Since its creation from the merger of the Findlater Grants and Woodford Bourne businesses in 2008, many feel that Findlater Wine & Spirit Group has kept its head down somewhat. I ask its Marketing Director (and Irish Wine Association Chairman) Philip Robinson why this should be.
“It’s been a challenging few years for the wine and spirits industry with massive changes to both the on- and off-trade and prices dropping dramatically,” he replies, “That led to a large number of changes in importer/distributorship makeup with closures, mergers etc – a time of great activity.
“Findlater has embraced these changes since its consolidation and is committed to its mission of being wine and spirit ‘supplier of choice’ in Ireland. Along with many added value services to the trade and one of the finest portfolios of wine brands, Findlaters is committed to the spirits market.”
And the company has plans.
“In spirits, we’ve quite significant plans for the portfolio over the next 12 months,” says Philip, “We’re about to re-launch Sea Dog Rum, an old established dark rum which has eight per cent of the rum category and 95 per cent of the dark rum market”.
Findlater owns this brand, now repackaged and to be supported by an integrated marketing programme during the year including a social media campaign targeted on on-trade promotions and POS; in the off-trade shelf-talkers and a new fully-branded outer case help increase visibility. One of the key objectives is to retain existing consumers whilst recruiting a new male 35-plus consumer.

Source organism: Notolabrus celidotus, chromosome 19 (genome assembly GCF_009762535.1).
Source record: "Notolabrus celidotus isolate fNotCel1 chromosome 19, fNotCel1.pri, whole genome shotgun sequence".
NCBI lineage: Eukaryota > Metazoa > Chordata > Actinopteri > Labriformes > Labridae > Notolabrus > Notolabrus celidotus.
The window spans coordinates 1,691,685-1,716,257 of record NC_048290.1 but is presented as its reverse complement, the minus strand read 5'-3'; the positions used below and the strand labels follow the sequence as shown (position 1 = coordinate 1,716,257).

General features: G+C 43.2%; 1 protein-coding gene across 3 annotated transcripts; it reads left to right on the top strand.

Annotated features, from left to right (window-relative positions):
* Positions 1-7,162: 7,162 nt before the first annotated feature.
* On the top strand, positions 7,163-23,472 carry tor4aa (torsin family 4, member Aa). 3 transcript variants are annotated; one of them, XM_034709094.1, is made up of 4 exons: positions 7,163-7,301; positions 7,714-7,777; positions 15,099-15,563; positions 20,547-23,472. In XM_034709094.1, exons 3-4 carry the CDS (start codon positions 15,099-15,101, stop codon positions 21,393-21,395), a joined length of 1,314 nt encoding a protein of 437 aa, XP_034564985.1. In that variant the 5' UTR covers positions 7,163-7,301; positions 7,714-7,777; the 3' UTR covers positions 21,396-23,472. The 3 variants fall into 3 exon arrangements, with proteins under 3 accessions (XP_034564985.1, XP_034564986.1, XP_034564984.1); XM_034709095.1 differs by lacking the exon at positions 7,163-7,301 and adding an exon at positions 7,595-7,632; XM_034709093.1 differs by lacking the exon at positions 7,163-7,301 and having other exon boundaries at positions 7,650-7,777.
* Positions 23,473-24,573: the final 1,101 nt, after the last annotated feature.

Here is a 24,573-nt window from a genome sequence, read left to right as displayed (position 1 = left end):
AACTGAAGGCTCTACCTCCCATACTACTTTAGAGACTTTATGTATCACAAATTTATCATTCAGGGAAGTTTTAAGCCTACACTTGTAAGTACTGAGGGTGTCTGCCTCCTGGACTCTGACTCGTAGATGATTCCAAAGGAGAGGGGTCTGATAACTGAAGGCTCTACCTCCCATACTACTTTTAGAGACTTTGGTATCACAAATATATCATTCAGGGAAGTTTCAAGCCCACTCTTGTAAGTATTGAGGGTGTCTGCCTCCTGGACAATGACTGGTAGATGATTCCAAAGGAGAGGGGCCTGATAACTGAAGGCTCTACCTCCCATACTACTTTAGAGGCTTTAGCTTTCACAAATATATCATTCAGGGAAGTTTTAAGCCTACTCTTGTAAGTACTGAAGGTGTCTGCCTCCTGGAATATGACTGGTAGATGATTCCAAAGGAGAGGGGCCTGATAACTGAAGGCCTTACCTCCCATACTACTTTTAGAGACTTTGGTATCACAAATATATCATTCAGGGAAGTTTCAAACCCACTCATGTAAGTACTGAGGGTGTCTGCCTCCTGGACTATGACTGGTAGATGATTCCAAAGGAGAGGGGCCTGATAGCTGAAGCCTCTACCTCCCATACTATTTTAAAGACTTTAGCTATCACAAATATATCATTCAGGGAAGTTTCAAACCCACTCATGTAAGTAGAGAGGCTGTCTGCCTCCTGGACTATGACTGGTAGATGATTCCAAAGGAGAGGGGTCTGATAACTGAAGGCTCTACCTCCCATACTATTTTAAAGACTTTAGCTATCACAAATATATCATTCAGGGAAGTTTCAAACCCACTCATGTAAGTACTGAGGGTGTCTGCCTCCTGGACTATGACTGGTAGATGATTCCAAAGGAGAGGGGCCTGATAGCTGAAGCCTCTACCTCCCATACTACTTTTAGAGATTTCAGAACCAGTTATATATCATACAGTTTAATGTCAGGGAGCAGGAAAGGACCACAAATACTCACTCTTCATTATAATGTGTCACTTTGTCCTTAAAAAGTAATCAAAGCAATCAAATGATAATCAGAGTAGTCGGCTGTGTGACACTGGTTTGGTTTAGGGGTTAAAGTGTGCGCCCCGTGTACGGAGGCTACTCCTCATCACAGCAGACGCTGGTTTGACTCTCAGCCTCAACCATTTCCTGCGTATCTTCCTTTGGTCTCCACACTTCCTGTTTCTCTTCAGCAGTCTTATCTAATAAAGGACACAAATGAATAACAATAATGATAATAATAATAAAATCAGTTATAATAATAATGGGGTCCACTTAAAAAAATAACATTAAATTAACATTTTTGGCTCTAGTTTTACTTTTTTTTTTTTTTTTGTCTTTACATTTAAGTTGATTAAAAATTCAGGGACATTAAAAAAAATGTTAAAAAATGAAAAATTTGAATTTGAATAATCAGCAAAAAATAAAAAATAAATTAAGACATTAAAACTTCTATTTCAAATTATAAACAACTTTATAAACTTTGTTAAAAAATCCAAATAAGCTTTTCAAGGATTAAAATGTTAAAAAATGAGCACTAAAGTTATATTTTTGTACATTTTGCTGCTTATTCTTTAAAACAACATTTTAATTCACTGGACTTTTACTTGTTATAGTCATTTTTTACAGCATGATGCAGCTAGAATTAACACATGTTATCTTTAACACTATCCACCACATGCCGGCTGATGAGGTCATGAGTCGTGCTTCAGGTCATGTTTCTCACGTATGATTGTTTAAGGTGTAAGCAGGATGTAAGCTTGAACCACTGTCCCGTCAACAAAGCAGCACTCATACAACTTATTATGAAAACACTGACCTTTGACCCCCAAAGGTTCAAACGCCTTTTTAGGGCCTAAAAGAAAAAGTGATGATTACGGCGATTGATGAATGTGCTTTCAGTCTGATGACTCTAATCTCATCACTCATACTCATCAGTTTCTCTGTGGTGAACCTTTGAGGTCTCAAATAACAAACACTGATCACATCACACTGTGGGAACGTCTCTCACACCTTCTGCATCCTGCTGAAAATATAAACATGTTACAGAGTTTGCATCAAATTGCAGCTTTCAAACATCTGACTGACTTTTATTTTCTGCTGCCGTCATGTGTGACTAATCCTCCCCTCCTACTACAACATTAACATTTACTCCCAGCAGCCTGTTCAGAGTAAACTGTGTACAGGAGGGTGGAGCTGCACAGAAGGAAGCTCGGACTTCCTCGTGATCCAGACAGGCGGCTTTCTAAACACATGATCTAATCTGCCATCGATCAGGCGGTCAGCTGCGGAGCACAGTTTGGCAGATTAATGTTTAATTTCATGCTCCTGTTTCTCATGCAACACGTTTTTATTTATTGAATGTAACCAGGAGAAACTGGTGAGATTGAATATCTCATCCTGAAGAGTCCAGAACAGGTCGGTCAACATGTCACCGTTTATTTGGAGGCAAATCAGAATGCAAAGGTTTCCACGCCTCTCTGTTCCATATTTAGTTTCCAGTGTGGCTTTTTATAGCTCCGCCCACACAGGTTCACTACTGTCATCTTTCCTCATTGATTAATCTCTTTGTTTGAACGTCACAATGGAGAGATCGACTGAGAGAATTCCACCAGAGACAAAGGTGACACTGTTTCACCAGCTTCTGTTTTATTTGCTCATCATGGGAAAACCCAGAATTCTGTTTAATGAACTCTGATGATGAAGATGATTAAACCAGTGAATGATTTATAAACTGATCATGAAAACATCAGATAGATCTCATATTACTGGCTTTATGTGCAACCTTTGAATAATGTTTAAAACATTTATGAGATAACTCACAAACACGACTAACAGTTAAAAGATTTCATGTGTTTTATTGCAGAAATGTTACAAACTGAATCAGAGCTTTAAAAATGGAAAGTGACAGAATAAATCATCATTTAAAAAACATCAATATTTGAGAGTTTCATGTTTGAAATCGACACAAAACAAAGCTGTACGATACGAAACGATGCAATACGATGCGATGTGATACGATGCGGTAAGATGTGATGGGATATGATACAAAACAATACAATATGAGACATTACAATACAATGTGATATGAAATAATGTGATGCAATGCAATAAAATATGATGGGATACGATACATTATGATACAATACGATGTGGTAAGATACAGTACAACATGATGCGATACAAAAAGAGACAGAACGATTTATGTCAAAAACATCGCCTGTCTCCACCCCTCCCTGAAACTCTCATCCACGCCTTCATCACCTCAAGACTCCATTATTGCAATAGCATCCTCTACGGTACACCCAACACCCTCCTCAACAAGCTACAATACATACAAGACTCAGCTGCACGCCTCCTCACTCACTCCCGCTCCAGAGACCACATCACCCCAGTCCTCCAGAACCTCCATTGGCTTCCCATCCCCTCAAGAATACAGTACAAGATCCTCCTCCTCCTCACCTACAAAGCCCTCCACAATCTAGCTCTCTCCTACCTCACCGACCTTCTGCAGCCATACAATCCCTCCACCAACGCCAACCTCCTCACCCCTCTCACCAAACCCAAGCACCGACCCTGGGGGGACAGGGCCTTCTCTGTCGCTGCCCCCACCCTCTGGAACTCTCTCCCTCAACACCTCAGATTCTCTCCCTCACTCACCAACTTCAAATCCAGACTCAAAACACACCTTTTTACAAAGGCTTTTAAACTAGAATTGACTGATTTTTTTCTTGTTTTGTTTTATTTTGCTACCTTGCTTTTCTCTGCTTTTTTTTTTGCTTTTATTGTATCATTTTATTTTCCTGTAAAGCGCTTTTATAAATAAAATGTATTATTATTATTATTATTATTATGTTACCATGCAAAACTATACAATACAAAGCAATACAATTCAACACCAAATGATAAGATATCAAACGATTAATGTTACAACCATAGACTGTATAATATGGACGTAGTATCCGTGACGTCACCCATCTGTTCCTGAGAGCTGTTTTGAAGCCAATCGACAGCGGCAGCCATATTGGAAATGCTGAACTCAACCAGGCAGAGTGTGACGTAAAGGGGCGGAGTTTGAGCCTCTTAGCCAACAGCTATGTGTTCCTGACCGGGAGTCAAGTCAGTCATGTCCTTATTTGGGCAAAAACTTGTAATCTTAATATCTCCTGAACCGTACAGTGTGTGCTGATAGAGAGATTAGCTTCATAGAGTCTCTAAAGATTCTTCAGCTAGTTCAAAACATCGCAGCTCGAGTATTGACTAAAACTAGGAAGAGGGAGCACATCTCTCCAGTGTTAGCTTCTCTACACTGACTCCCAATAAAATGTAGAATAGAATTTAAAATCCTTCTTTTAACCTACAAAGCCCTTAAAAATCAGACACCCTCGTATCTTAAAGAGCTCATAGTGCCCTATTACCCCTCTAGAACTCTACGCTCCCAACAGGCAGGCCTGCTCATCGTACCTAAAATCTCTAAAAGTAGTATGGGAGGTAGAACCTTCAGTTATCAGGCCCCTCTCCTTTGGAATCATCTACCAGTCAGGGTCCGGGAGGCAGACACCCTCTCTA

Rum is the fastest-growing category in the spirit market and the only category in on-trade growth, explains Philip. It’s also the third-largest category after vodka and whiskey with a nine per cent share of the spirits market.
“Findlaters is committed to the development in Ireland of Tullamore Dew,” he adds, “Key to that development is the on-trade and the introduction of a Trade Developer working exclusively for the brand in the Dublin on-trade is resulting in increased distribution and visibility for the brand.”
Findlaters is working with William Grant & Sons, owners of Tullamore Dew, to build the brand in this market, particularly in its home town of Tullamore where plans are in place to turn the Tullamore Dew Heritage Centre into a modern top-class brand experience in time for the 2012 tourist season.
“It reflects William Grant’s very significant commitment to develop Tullamore Dew in the home market,” he says.
“In terms of spirits, these represent our two core drives along with William Grant scotch which is seeing significant increases in volume.”
Going forward, Philip stresses, “Our overall mission is to be the wine and spirits ‘supplier of choice’ with particular focus on the on-trade.”
Indeed, his new business card, carrying nothing less than the slogan ‘supplier of choice’, emphasises this.